The “red zone” is defined in the 359-page report as “those core-based statistical areas (CBSAs) and counties that during the last week reported both new cases above 100 per 100,000 population, and a diagnostic test positivity result above 10%.”
The report outlines measures counties in the red zone should take. It encourages residents to “wear a mask at all times outside the home and maintain physical distance.” And it recommends that public officials “close bars and gyms” and “limit social gatherings to 10 people or fewer,” which would mean rolling back reopening provisions in these places.
“Now we’re open, and we want to stay open and we will stay open. We’re not closing. We’ll put out the fires as they come out,” Trump said at a White House event earlier this month.
The following states are in the red zone for cases: Alabama, Arkansas, Arizona, California, Florida, Georgia, Iowa, Idaho, Kansas, Louisiana, Mississippi, North Carolina, Nevada, Oklahoma, South Carolina, Tennessee, Texas and Utah.
The report says the following 11 states are in the red zone for test positivity: Alabama, Florida, Georgia, Idaho, Louisiana, Mississippi, North Carolina, Nevada, South Carolina, Texas, Washington. The 11 states in the red zone for test positivity are also in the red zone for cases, with the exception of Washington state.
Devin O’Malley, spokesman for Vice President Mike Pence and the task force, didn’t dispute the document’s authenticity, and claimed the report showed “encouraging signs” amid the pandemic.
“When the vice president held a White House Coronavirus Task Force press briefing at HHS a few weeks ago, he reported that 16 states met the criteria for rising cases and rising positivity rate. As it stands in that report, there are only 10 states that fit that criteria. This is just one data point of many encouraging signs that we are seeing across the country as we continue to respond to the coronavirus pandemic,” O’Malley said in a statement.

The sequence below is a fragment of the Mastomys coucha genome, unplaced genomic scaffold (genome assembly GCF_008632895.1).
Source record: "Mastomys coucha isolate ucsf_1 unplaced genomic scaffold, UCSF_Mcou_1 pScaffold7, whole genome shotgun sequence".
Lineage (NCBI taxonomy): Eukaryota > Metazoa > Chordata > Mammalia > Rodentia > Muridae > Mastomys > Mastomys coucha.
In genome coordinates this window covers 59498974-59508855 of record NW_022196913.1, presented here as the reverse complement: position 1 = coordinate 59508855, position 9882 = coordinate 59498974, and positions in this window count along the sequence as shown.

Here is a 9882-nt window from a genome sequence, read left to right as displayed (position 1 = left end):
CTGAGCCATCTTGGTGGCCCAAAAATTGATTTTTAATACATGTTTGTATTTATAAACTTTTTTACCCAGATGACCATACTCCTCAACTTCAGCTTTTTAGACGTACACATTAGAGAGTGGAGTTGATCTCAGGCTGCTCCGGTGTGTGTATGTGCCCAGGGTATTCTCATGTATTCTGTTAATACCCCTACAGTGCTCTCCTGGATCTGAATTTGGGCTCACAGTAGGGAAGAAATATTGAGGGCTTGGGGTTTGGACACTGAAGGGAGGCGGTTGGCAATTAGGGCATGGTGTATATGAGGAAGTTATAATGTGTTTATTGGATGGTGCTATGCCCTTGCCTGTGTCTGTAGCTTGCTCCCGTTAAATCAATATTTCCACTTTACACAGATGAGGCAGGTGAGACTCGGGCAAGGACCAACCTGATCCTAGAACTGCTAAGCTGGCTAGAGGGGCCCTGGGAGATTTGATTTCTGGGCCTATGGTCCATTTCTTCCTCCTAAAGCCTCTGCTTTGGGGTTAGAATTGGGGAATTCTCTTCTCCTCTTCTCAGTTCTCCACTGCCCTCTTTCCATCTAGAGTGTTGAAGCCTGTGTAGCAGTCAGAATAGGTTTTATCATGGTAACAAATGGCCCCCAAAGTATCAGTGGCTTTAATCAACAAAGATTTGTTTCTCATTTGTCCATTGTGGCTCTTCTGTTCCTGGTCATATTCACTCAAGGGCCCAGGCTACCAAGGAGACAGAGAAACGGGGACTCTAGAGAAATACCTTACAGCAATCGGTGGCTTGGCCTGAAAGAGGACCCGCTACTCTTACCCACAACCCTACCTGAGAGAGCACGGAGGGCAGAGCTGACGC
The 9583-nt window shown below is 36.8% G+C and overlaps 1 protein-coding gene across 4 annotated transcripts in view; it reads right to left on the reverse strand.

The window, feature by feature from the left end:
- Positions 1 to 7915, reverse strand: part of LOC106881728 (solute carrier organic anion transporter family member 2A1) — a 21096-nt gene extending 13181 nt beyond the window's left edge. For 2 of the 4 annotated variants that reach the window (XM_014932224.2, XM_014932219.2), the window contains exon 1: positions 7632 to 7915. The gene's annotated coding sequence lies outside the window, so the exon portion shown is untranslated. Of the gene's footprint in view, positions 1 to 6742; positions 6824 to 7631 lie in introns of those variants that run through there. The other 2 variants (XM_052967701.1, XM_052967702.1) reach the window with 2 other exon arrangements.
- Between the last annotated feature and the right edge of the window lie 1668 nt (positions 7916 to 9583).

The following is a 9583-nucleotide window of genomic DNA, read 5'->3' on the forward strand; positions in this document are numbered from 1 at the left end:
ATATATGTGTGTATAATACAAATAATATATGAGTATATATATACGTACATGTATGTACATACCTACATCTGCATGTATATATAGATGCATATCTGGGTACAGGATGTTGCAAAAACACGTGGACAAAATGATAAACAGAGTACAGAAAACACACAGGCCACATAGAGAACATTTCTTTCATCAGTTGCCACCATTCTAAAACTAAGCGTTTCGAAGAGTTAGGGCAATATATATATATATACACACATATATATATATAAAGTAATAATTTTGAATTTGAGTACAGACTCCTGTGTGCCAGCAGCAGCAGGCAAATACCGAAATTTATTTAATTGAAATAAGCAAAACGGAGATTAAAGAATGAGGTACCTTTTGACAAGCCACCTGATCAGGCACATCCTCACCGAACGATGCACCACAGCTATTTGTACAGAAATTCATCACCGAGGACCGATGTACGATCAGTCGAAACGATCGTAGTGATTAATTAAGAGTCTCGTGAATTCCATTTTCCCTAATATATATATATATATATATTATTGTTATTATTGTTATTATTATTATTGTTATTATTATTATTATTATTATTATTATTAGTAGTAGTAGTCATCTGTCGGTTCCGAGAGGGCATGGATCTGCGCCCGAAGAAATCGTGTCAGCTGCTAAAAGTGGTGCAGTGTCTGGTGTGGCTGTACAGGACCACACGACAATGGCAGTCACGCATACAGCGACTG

Citing guidelines such as wearing face masks and avoiding bars and indoor events, Birx said those steps should be resumed in order to bring cases back under control.
She said they are “asking the American people in those counties and in those states to not only use those face coverings, not going to bars, not going to indoor dining, but really not gathering in homes either. And decreasing those gatherings back down to our phase one recommendation, which was 10 or less.”
Birx touted the importance of mask-wearing and said “any kind of indoor gathering” should be avoided in places experiencing a spike in cases.
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